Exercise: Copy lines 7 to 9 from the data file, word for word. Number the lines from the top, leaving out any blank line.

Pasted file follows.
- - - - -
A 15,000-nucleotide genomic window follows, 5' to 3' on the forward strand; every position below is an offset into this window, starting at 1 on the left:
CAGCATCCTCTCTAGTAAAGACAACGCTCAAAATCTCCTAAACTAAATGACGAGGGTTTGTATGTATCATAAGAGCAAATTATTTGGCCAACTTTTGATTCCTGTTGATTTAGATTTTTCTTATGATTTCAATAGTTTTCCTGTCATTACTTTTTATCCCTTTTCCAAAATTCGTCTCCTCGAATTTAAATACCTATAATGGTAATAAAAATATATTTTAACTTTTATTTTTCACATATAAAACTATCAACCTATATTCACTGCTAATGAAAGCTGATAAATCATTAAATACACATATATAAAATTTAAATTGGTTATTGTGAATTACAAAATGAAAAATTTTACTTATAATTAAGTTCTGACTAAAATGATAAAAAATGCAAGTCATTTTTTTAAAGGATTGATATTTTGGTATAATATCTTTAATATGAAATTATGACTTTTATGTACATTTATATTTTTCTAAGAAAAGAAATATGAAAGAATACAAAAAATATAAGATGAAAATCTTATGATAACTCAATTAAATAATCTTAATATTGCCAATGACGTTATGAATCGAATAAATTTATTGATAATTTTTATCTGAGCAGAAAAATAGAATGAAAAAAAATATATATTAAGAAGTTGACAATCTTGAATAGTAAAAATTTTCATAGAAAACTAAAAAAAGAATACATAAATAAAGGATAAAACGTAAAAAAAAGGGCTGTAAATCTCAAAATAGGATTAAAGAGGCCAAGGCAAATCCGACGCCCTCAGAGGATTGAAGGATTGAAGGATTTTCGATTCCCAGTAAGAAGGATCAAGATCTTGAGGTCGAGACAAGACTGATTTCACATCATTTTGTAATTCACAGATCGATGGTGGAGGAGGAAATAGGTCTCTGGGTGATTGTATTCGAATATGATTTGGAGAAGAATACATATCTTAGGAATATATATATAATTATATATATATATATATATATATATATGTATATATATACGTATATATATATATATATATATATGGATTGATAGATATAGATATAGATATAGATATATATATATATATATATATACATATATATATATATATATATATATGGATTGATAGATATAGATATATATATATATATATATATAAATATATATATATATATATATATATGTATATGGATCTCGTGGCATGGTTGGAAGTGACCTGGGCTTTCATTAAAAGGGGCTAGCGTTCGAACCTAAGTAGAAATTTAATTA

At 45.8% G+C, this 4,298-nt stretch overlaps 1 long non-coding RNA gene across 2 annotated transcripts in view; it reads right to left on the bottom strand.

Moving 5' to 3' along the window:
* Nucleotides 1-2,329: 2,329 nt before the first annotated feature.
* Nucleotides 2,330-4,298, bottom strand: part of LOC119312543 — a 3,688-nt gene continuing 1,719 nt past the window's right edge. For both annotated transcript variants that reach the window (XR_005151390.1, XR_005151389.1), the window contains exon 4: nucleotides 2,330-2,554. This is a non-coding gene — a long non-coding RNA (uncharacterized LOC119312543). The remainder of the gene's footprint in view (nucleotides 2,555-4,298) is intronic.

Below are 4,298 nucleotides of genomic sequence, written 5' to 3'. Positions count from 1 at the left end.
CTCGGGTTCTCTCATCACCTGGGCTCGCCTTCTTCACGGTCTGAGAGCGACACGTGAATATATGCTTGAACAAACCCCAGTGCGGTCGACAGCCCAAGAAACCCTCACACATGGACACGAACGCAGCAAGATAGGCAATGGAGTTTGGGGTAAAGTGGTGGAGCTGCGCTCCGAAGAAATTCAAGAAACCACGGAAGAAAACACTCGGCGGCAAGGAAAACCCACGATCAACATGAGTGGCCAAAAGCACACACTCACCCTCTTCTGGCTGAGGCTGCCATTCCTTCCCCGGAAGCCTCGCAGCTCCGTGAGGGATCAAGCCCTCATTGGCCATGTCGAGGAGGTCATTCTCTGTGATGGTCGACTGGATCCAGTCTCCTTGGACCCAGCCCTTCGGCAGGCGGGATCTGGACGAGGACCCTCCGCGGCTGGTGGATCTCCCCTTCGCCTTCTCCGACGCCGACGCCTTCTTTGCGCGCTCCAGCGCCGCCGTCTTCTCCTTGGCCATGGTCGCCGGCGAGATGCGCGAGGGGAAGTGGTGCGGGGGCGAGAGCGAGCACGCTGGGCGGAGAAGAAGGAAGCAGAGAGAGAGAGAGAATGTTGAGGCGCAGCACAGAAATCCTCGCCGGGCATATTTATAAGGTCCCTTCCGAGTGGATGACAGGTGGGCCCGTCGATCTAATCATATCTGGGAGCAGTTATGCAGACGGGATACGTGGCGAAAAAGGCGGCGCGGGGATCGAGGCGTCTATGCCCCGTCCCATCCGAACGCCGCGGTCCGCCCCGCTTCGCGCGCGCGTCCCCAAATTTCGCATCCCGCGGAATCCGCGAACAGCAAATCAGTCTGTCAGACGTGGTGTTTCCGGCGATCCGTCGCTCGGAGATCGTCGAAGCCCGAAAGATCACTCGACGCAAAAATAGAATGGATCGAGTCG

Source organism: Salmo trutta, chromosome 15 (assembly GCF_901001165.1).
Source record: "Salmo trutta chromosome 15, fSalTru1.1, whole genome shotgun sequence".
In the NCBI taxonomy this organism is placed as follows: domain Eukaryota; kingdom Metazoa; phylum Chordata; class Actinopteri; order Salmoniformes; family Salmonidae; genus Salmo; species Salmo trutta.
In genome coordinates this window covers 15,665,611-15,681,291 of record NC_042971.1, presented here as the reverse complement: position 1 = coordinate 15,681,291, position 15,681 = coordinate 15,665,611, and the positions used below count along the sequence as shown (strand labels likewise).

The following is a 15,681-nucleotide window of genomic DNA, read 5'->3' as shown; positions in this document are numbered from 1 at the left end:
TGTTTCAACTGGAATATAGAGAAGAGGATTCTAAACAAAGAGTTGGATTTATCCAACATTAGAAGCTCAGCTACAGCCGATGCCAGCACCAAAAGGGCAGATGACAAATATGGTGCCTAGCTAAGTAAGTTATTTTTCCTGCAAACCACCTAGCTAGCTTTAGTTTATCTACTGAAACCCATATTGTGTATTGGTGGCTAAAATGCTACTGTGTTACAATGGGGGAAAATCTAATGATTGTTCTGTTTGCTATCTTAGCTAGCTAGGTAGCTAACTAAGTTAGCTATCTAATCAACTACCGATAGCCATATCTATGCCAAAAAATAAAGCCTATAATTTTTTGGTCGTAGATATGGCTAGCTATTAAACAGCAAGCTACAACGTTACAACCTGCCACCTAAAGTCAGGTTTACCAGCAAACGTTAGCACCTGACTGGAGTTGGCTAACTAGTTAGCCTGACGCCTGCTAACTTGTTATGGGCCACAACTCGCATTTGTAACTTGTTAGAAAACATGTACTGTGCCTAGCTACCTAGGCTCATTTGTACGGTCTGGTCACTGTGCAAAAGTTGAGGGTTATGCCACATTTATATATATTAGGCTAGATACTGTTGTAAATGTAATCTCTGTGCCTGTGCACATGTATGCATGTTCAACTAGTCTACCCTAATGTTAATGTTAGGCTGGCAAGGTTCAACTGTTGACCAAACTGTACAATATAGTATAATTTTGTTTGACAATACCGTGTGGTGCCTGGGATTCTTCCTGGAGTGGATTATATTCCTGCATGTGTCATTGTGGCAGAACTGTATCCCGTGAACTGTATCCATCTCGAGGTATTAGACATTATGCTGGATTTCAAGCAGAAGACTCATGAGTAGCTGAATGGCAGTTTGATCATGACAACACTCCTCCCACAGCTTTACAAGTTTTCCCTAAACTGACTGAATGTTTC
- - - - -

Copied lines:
Below are 4,298 nucleotides of genomic sequence, written 5' to 3'. Positions count from 1 at the left end.
CTCGGGTTCTCTCATCACCTGGGCTCGCCTTCTTCACGGTCTGAGAGCGACACGTGAATATATGCTTGAACAAACCCCAGTGCGGTCGACAGCCCAAGAAACCCTCACACATGGACACGAACGCAGCAAGATAGGCAATGGAGTTTGGGGTAAAGTGGTGGAGCTGCGCTCCGAAGAAATTCAAGAAACCACGGAAGAAAACACTCGGCGGCAAGGAAAACCCACGATCAACATGAGTGGCCAAAAGCACACACTCACCCTCTTCTGGCTGAGGCTGCCATTCCTTCCCCGGAAGCCTCGCAGCTCCGTGAGGGATCAAGCCCTCATTGGCCATGTCGAGGAGGTCATTCTCTGTGATGGTCGACTGGATCCAGTCTCCTTGGACCCAGCCCTTCGGCAGGCGGGATCTGGACGAGGACCCTCCGCGGCTGGTGGATCTCCCCTTCGCCTTCTCCGACGCCGACGCCTTCTTTGCGCGCTCCAGCGCCGCCGTCTTCTCCTTGGCCATGGTCGCCGGCGAGATGCGCGAGGGGAAGTGGTGCGGGGGCGAGAGCGAGCACGCTGGGCGGAGAAGAAGGAAGCAGAGAGAGAGAGAGAATGTTGAGGCGCAGCACAGAAATCCTCGCCGGGCATATTTATAAGGTCCCTTCCGAGTGGATGACAGGTGGGCCCGTCGATCTAATCATATCTGGGAGCAGTTATGCAGACGGGATACGTGGCGAAAAAGGCGGCGCGGGGATCGAGGCGTCTATGCCCCGTCCCATCCGAACGCCGCGGTCCGCCCCGCTTCGCGCGCGCGTCCCCAAATTTCGCATCCCGCGGAATCCGCGAACAGCAAATCAGTCTGTCAGACGTGGTGTTTCCGGCGATCCGTCGCTCGGAGATCGTCGAAGCCCGAAAGATCACTCGACGCAAAAATAGAATGGATCGAGTCG

Source organism: Salmo trutta, chromosome 15 (assembly GCF_901001165.1).